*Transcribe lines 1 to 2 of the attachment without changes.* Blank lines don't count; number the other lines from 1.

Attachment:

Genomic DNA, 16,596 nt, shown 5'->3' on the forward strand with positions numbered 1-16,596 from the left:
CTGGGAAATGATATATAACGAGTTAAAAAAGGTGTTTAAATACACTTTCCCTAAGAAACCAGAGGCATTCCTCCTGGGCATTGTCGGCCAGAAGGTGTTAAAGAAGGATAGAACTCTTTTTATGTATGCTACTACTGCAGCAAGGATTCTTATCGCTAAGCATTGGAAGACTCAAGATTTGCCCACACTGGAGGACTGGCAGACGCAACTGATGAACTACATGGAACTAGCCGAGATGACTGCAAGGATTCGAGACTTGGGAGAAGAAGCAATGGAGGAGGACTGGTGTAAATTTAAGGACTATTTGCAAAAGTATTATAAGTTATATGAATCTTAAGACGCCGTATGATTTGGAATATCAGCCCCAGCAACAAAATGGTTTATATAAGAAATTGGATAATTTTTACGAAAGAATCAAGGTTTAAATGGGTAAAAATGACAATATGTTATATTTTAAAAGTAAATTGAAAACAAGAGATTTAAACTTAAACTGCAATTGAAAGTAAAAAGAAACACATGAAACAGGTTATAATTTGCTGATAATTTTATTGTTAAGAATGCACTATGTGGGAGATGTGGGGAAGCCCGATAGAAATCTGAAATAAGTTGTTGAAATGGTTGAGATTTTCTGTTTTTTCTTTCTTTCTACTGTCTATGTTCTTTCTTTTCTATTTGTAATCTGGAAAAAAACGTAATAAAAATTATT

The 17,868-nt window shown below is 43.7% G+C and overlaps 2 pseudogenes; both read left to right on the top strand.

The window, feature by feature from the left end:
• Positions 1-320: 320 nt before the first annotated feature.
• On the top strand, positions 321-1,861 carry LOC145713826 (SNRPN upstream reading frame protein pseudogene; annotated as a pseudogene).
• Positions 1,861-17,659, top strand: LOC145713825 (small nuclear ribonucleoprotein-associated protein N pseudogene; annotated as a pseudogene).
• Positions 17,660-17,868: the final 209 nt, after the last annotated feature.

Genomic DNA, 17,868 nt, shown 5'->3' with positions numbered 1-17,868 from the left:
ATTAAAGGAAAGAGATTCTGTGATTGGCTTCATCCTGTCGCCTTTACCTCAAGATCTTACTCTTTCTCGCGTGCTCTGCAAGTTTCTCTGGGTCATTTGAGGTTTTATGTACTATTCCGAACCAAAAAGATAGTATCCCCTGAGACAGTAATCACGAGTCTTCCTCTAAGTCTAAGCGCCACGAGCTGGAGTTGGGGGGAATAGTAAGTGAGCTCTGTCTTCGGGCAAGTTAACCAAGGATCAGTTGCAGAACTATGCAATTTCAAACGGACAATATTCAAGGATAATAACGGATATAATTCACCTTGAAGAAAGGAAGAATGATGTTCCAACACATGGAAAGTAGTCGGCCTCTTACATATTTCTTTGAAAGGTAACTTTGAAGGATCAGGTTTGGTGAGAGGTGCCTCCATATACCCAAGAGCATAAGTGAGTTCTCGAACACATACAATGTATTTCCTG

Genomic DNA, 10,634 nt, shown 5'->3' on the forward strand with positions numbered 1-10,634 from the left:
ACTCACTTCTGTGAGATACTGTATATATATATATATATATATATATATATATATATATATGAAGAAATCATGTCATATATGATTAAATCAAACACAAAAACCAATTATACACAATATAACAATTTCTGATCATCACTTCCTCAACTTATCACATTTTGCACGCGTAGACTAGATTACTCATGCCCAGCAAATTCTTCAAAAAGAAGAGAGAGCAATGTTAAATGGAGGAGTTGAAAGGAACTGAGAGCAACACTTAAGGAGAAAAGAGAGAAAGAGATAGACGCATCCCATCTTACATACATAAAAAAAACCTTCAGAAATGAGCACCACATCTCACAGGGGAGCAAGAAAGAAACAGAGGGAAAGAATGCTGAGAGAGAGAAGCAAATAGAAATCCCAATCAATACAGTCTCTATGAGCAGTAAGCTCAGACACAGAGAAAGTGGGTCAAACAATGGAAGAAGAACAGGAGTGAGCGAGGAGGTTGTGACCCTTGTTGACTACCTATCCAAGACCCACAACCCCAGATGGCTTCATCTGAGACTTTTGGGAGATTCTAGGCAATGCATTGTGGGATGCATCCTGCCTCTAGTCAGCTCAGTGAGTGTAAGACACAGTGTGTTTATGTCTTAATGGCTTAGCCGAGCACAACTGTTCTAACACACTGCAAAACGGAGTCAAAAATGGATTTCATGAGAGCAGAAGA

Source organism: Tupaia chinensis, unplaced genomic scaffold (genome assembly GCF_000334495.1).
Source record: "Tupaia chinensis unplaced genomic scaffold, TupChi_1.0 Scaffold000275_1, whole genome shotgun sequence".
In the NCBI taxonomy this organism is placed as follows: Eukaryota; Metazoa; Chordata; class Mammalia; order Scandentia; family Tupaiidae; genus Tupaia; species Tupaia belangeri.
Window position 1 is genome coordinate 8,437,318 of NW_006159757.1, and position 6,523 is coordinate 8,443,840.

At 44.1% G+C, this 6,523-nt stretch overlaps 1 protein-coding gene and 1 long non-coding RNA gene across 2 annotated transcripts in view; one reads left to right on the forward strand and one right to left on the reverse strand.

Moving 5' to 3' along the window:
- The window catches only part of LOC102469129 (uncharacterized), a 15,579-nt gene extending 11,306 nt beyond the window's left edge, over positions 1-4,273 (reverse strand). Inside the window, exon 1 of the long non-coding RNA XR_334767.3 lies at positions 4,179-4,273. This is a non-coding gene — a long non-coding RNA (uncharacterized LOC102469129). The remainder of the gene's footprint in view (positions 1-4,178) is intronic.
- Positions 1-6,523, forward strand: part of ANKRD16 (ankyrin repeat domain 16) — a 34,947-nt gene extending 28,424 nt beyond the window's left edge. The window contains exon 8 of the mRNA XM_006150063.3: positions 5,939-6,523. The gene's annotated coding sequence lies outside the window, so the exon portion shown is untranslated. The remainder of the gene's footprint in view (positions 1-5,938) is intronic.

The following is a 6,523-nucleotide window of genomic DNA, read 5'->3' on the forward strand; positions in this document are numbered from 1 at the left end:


Genomic DNA, 16,596 nt, shown 5'->3' on the forward strand with positions numbered 1-16,596 from the left:
CTGGGAAATGATATATAACGAGTTAAAAAAGGTGTTTAAATACACTTTCCCTAAGAAACCAGAGGCATTCCTCCTGGGCATTGTCGGCCAGAAGGTGTTAAAGAAGGATAGAACTCTTTTTATGTATGCTACTACTGCAGCAAGGATTCTTATCGCTAAGCATTGGAAGACTCAAGATTTGCCCACACTGGAGGACTGGCAGACGCAACTGATGAACTACATGGAACTAGCCGAGATGACTGCAAGGATTCGAGACTTGGGAGAAGAAGCAATGGAGGAGGACTGGTGTAAATTTAAGGACTATTTGCAAAAGTATTATAAGTTATATGAATCTTAAGACGCCGTATGATTTGGAATATCAGCCCCAGCAACAAAATGGTTTATATAAGAAATTGGATAATTTTTACGAAAGAATCAAGGTTTAAATGGGTAAAAATGACAATATGTTATATTTTAAAAGTAAATTGAAAACAAGAGATTTAAACTTAAACTGCAATTGAAAGTAAAAAGAAACACATGAAACAGGTTATAATTTGCTGATAATTTTATTGTTAAGAATGCACTATGTGGGAGATGTGGGGAAGCCCGATAGAAATCTGAAATAAGTTGTTGAAATGGTTGAGATTTTCTGTTTTTTCTTTCTTTCTACTGTCTATGTTCTTTCTTTTCTATTTGTAATCTGGAAAAAAACGTAATAAAAATTATT